I was previously a constitutional law and civil rights litigator and am now a journalist. I am the author of three New York Times bestselling books -- "How Would a Patriot Act" (a critique of Bush executive power theories), "Tragic Legacy" (documenting the Bush legacy), and With Liberty and Justice for Some (critiquing America's two-tiered justice system and the collapse of the rule of law for its political and financial elites). My fifth book - No Place to Hide: Edward Snowden, the NSA and the US Surveillance State - will be released on April 29, 2014 by Holt/Metropolitan.

Tuesday, April 11, 2006

The Endless War

I have now finished the manuscript for my book, returned home from a week-long death session with the book's editors, and am ready/eager to resume full blogging duties beginning tomorrow morning. The book will be released on May 15, but is available for pre-sale on Amazon until then.

As a side note, I have a somewhat lengthy article in the current edition of The American Conservative magazine (only the Table of Contents is online). The article explores the differences between rational thought and partisan allegiance, and in particular examines the complete abandonment of conservative political principles by supporters of George Bush, for whom allegiance to the leader and the party have assumed absolute paramounce.

Finally, someone at The Washington Post appears to be an admirer of Us Magazine, or People Teen, or something, and they are offering a new (?) feature entitled "Off Hours" which, as they put it, "featur(es)Washington's top decision makers in their off hours -- outside the office and inside their lives."

Today's version contains vapid and oh-so-humanizing details about Attorney General Alberto Gonzaels' not-at-all-contrived-or-self-conscious interactions with his son and wife, but it also contains this significant revelation:

But as Gonzales pumped up a hill, he said he wasn't troubled by critics. He was troubled by terrorists. "I stay up at night," he said, rounding a corner near the water. "I read the reports. Sometimes I ask myself, when will it end?"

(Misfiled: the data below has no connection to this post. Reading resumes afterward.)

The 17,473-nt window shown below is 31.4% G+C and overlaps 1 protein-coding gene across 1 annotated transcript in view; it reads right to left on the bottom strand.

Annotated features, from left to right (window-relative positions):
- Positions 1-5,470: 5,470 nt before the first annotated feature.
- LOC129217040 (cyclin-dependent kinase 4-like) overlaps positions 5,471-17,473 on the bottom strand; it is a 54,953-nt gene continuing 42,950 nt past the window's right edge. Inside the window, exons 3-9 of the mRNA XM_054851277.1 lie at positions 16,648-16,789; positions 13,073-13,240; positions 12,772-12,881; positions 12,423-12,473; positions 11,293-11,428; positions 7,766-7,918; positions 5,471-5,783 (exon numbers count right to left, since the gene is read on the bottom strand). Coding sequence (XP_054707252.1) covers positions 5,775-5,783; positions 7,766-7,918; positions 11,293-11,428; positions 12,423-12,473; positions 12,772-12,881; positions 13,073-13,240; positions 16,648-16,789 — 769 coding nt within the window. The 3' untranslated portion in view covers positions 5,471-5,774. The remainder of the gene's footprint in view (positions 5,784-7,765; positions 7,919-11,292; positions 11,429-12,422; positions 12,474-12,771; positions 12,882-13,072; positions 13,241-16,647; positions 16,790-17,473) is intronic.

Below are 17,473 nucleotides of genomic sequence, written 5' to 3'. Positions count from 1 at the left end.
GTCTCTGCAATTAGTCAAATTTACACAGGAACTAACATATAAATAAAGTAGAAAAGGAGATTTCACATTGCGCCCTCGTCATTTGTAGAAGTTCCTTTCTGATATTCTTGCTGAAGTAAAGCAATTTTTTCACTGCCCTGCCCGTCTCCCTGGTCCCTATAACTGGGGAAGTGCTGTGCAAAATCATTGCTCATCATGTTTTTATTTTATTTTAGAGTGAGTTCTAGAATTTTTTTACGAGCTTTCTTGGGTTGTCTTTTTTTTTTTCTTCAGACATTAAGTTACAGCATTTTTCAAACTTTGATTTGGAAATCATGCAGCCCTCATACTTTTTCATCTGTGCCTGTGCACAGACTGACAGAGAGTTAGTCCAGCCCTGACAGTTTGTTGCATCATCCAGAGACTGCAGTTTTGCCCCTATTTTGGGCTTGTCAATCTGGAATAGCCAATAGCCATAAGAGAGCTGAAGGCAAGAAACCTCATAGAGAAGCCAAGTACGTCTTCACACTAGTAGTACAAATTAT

The river rippled away from the shore. "The answer is -- it probably never will."

That is an extremely important yet virtually never acknowledged truth revealed by the selfless Gonzales (who doesn't care at all about criticism of him, only about the dangers posed by terrorists). The "war" on terrorism -- which justifies everything from lawbreaking to expanded presidential powers across the board, and which means that we should be muted in our criticisms of the Commander-in-Chief (when we are allowed to voice them at all) -- is expected to end . . . right around never.

All of those Bush defenders who are constantly justifying radical changes to our country based on this "war" are not advocating short-term, temporary or finite changes. They seek fundamental and permanent changes to our system of government, and to transform the United States into a country that is in a state of war that literally has no end. That is not news to many people, but it is still striking to see it acknowledged so nakedly and starkly as Gonazles, likely unguarded by the family puff piece, admitted to it here.

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